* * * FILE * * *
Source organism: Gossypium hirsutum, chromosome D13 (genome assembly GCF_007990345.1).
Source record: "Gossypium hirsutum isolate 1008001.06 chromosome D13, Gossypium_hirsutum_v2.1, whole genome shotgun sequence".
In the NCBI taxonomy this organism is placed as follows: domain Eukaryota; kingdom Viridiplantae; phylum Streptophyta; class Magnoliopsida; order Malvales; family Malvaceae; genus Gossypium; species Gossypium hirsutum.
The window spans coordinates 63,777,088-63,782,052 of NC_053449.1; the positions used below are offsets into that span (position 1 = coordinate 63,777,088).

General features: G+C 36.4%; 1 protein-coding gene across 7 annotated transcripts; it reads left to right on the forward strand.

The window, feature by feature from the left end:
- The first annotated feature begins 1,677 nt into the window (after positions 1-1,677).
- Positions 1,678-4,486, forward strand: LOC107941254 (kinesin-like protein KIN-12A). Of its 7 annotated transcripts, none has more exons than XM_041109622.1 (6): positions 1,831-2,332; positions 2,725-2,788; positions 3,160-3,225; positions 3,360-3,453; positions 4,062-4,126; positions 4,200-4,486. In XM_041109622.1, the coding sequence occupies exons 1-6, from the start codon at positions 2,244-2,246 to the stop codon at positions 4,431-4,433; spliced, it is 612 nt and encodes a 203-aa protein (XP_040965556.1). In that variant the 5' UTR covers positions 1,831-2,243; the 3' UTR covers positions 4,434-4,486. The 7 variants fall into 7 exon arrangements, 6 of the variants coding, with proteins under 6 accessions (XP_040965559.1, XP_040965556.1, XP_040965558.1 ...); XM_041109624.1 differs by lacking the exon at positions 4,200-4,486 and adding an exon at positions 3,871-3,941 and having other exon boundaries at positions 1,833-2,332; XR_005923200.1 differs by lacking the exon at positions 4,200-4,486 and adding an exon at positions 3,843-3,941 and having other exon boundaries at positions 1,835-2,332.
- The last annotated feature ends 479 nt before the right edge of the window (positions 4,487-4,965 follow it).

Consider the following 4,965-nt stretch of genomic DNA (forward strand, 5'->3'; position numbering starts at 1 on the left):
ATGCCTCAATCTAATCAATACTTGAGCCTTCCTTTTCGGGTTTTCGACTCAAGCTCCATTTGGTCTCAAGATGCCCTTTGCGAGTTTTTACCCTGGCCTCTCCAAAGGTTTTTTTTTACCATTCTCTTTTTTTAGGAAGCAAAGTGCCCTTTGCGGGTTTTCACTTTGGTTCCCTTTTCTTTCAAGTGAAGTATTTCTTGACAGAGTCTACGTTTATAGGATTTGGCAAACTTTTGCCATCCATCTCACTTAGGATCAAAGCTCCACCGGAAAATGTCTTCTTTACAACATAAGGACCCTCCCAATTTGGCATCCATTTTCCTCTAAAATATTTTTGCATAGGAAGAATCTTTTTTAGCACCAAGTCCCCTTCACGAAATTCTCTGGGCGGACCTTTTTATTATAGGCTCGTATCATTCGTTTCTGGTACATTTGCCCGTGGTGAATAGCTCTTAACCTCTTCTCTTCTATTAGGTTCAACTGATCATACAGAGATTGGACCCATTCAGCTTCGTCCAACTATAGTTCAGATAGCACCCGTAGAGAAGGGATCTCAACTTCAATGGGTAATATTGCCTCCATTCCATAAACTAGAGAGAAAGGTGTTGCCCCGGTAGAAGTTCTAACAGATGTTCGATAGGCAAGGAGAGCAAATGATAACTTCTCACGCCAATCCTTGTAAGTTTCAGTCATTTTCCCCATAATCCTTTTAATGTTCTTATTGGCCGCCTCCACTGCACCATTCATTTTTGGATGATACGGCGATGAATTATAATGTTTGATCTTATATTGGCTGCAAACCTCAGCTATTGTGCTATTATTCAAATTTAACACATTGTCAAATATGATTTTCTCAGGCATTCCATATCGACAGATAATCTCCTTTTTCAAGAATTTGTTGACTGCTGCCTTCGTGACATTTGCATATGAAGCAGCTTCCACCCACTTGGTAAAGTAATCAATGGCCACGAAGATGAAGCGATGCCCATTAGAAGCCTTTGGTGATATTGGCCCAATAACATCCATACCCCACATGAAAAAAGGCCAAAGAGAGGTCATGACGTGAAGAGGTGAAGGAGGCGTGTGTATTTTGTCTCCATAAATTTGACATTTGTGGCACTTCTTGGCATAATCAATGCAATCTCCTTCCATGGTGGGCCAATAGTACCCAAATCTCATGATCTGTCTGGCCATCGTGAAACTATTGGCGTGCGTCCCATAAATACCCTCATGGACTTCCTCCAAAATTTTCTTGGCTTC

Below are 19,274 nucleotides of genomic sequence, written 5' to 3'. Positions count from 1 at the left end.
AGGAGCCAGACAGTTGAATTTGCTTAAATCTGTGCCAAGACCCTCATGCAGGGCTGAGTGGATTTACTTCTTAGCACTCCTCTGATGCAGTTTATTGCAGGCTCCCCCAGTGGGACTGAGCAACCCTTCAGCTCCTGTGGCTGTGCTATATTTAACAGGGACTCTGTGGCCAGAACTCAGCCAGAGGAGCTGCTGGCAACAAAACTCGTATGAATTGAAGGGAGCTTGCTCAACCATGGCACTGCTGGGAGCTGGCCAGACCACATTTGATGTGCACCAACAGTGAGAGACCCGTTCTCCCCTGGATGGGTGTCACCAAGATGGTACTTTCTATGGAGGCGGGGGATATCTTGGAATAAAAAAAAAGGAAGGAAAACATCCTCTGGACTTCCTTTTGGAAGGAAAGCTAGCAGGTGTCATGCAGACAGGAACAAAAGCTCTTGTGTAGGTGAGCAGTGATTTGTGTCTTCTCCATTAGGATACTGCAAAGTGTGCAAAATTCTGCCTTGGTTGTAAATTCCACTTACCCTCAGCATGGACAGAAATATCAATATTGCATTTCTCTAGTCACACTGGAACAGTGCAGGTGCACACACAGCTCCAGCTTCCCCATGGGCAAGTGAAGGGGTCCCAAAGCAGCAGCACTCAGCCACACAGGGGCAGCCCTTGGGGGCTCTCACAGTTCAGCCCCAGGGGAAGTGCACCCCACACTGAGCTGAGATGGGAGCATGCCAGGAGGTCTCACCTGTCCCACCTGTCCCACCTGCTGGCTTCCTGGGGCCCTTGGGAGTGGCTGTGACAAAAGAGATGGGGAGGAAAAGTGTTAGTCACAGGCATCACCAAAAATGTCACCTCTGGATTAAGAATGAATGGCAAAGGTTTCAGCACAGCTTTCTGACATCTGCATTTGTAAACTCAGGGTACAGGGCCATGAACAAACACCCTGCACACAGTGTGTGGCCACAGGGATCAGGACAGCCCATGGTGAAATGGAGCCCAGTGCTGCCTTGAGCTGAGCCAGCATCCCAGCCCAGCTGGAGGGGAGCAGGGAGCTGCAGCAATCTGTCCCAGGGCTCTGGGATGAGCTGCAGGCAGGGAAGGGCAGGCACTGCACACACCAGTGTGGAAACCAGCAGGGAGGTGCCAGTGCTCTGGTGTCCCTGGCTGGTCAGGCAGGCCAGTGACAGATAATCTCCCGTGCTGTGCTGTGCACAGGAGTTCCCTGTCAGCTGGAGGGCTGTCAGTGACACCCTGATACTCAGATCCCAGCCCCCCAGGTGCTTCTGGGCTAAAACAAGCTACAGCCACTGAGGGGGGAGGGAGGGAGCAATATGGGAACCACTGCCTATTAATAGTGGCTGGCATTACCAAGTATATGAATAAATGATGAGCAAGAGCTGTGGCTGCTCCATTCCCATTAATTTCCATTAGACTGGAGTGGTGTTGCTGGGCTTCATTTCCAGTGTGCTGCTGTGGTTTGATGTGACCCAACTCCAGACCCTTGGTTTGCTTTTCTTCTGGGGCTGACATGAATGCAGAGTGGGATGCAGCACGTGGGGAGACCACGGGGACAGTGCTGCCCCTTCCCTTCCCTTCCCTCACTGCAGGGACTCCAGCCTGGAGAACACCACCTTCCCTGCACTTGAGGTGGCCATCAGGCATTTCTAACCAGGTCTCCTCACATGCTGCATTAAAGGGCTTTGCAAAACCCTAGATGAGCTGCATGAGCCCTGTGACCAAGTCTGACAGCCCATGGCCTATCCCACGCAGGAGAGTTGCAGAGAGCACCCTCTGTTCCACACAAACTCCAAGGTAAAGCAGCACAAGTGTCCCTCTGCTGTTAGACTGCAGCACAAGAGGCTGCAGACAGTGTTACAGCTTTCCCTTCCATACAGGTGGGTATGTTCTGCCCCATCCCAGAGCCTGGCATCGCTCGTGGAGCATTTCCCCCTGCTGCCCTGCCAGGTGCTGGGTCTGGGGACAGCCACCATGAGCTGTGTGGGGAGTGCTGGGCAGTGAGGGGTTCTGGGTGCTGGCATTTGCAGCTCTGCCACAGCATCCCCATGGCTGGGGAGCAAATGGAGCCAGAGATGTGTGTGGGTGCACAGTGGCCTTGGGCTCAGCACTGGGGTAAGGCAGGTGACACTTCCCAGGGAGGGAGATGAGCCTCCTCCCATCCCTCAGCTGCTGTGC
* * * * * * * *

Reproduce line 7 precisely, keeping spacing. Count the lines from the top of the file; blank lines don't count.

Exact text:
- The first annotated feature begins 1,677 nt into the window (after positions 1-1,677).